It’s Fristmas Time… There’s EVERY need to be afraid.

by writerlefter123

As an agnostic fence-sitter, the ‘true meaning of Christmas’ has long lost its potently pious effect on ma soul. But at some point during my hedonistic teenage years, while Faith slipped out the back door unnoticed, Distraction, in the form of pastry miniatures, fortified wine and the new pink ghds quickly slipped inside, high-fiving Faith on the way. And has kept the foot-tapping, flag waving, glitter spraying jig up for far too long.

Now that I am a fully-fledged-adult, however, living the life I always dreamed of, sharing a glass cage with smiley happy people tapping their ditties into their desks, the Christmas spirit has yet to break through the walls of my increasingly hardened heart. And it’s 16th December ffs.

I work next to Oxford Circus. And a circus it most certainly is. A glitzy, rainbowed, all singing all dancing display of the worst of western consumerism.

So it is, to me, beginning to feel increasingly like Fristmas. (Fristmas, for the (blissfully, trust me) ignorant amongst you, is a predominantly uni-days tradition which allows student households the opportunity to drink and eat more than they already do, with the added bonus of not having to see each other again for four whole weeks. Oh yeah, and it is an amalgamation of the words ‘Fake’ and ‘Christmas’. As if Christmas isn’t fake enough. Bring on threadworms of Tesco tinsel, draped over a pre-pubescent Christmas tree, straddled by a hand-made cardboard angel with breasts the size of Yorkshire puddings.)

I am no longer a student and thus have survived on one measly Christmas dinner per annum for the past three years. Pitiful, I know. And without four weeks off, to attend second-cousins school nativities, to join mum on the never-ending-but-when-it-does-it-ends-in-tears big Christmas food shop, and, of course, without the regretfully-gluttonous Fristmas of uni-years, the Christmas spirit (WHATEVER THAT IS) isn’t likely to be felt until, well, quite possibly Christmas morn, given the expected delays at Waterloo.

Thus, I have begun to question, what this time of year means, to me. I think most brain-owning humans have pondered ‘the meaning of…’ at least once in their lives and for whatever reason, possibly one I’m soon to find out, have promptly taken the elevator straight back up to the seventh floor and shut themselves back inside their glass box, to get screwed over by Amazon Prime until they pluck up the courage to arm themselves with shopping bags and plough through Waterloo in time to hop on-board stress-express homebound. Cos when you stick to the rules, things make sense. Or at least more sense than a Christmas without presents.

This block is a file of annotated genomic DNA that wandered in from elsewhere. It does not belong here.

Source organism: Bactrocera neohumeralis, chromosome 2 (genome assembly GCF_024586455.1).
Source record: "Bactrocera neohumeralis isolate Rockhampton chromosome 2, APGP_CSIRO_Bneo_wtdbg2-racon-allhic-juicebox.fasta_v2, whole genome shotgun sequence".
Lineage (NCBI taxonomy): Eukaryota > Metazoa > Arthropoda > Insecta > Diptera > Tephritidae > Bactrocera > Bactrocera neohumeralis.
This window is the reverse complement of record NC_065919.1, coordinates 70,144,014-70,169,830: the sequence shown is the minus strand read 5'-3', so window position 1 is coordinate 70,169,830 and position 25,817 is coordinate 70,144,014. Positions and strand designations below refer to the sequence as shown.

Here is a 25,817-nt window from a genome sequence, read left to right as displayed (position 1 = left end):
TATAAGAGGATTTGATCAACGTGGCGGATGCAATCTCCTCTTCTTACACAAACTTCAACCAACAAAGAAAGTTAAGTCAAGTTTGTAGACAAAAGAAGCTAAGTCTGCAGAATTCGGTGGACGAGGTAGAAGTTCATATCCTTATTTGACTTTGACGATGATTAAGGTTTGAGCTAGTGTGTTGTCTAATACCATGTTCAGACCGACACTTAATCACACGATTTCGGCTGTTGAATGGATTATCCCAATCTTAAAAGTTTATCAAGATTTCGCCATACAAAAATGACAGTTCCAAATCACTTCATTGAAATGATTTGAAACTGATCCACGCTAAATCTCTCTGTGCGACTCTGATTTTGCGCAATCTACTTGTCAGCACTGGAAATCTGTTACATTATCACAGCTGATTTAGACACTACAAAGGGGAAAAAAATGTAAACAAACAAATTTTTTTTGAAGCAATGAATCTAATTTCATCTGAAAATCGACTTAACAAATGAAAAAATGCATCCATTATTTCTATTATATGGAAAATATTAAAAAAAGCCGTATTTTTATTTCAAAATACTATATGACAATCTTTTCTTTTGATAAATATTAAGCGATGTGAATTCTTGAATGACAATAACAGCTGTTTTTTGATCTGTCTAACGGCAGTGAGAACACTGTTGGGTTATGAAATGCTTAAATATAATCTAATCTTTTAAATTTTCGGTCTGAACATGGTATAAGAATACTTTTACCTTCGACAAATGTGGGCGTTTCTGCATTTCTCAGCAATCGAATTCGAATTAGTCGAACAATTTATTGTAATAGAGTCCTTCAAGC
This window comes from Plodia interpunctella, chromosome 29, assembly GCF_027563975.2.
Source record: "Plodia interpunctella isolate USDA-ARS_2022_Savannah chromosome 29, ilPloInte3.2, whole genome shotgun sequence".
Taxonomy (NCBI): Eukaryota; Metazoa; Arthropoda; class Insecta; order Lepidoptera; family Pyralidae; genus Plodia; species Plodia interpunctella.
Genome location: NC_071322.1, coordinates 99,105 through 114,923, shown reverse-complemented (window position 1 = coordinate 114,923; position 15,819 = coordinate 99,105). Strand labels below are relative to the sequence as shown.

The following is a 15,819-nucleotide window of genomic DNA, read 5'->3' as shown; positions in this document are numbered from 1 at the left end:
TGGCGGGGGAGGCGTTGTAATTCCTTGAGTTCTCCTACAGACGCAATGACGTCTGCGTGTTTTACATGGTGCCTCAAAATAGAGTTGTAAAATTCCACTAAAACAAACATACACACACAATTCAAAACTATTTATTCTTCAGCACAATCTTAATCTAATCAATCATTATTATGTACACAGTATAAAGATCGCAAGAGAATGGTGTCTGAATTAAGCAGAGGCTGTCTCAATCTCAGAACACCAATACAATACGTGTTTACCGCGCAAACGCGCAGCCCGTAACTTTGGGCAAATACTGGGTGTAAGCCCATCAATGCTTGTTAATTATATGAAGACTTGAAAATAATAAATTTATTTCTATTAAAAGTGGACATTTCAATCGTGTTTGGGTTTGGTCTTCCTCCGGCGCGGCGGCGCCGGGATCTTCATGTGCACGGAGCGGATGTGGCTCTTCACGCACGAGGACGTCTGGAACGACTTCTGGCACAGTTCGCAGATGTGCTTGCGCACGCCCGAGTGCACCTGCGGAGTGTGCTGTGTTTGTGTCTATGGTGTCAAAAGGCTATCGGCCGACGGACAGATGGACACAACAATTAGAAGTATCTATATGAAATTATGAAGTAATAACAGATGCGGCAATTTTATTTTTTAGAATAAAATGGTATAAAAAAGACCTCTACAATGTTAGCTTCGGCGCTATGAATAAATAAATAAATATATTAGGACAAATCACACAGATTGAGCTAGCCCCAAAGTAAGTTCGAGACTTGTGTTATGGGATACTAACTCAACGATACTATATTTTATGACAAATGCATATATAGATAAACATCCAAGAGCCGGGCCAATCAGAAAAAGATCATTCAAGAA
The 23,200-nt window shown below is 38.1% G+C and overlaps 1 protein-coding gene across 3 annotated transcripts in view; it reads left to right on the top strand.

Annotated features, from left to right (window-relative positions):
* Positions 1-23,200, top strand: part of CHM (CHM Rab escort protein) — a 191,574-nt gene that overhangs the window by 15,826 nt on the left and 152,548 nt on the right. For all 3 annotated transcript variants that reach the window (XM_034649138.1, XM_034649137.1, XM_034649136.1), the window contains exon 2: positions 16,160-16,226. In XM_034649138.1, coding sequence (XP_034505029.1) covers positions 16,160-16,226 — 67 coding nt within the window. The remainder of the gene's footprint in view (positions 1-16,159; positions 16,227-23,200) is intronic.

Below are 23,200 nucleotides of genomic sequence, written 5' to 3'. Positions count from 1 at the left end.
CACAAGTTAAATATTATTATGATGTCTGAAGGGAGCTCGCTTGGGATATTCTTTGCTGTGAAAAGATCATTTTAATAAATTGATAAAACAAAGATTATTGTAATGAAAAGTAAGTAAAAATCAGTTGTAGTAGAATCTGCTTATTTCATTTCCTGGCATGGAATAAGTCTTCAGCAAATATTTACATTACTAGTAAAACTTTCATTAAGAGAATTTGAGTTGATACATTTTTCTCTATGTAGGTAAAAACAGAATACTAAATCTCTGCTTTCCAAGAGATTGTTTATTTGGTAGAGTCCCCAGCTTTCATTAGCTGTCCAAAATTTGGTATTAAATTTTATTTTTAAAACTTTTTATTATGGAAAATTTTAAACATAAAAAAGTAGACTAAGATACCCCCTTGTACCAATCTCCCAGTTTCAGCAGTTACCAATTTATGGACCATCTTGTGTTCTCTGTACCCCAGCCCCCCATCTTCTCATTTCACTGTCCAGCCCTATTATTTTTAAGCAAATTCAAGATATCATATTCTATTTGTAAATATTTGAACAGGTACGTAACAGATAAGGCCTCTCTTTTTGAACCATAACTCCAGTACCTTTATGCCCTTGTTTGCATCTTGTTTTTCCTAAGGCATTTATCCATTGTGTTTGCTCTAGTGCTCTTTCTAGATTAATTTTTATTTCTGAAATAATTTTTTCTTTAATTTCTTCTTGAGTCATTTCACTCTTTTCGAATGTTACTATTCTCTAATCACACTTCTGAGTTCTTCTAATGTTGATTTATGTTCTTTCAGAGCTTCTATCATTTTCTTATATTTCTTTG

I am a normal human female and of course would love my rents to buy me a laptop that doesn’t need shaking every ten minutes to keep working, I’d positively fit with glee if my bf surprised me with tickets to Paris he’s spent weeks checking Eurostar for to find the deal that won’t require a small loan, and obvs I’d want my home friends to search high and low to find gifts that vaguely point to a decade old in-joke that will, convolutedly, reassure me that we are as close now as we were back then.

Reading this back (because yes, you might’ve guessed, I don’t write with a plan…) I think the meaning of Christmas might actually be, to me anyway, something to do with Reassurance. We are addicted to reassurance that we are loved enough to warrant the money and effort of another human being. When that person who always gave you a gift, no longer does, then that friggin’ means something, doesn’t it? But it shouldn’t. Maybe the reason they haven’t remembered you is cos we’re spending so much time and energy standing in shop queues buying bath bombs (cos that’s a generic, inoffensive gift that Paula (who I haven’t had time to see this year, so don’t really know what she digs anymore) will like) that we forget to actually spend the most important currency, TIME, with these so called loved ones.

If missing out on presents means mum can spend time playing scrabble without a post-Primark eye twitch then that is FINE BY ME. So this year I asked my family not to buy me presents but, if they insisted on parting with money to reassure me of their love could they instead give the money they were going to spend to a charity of their choice. I can tell they have found this difficult. The eye-twitching has actually increased.

Perhaps this will be the saddest Christmas I’ve ever had and everyone will say ‘told you so’ as I weep into my empty stocking. But on the flip side, maybe I’ll realise reassurance doesn’t come in the form of another bath bomb.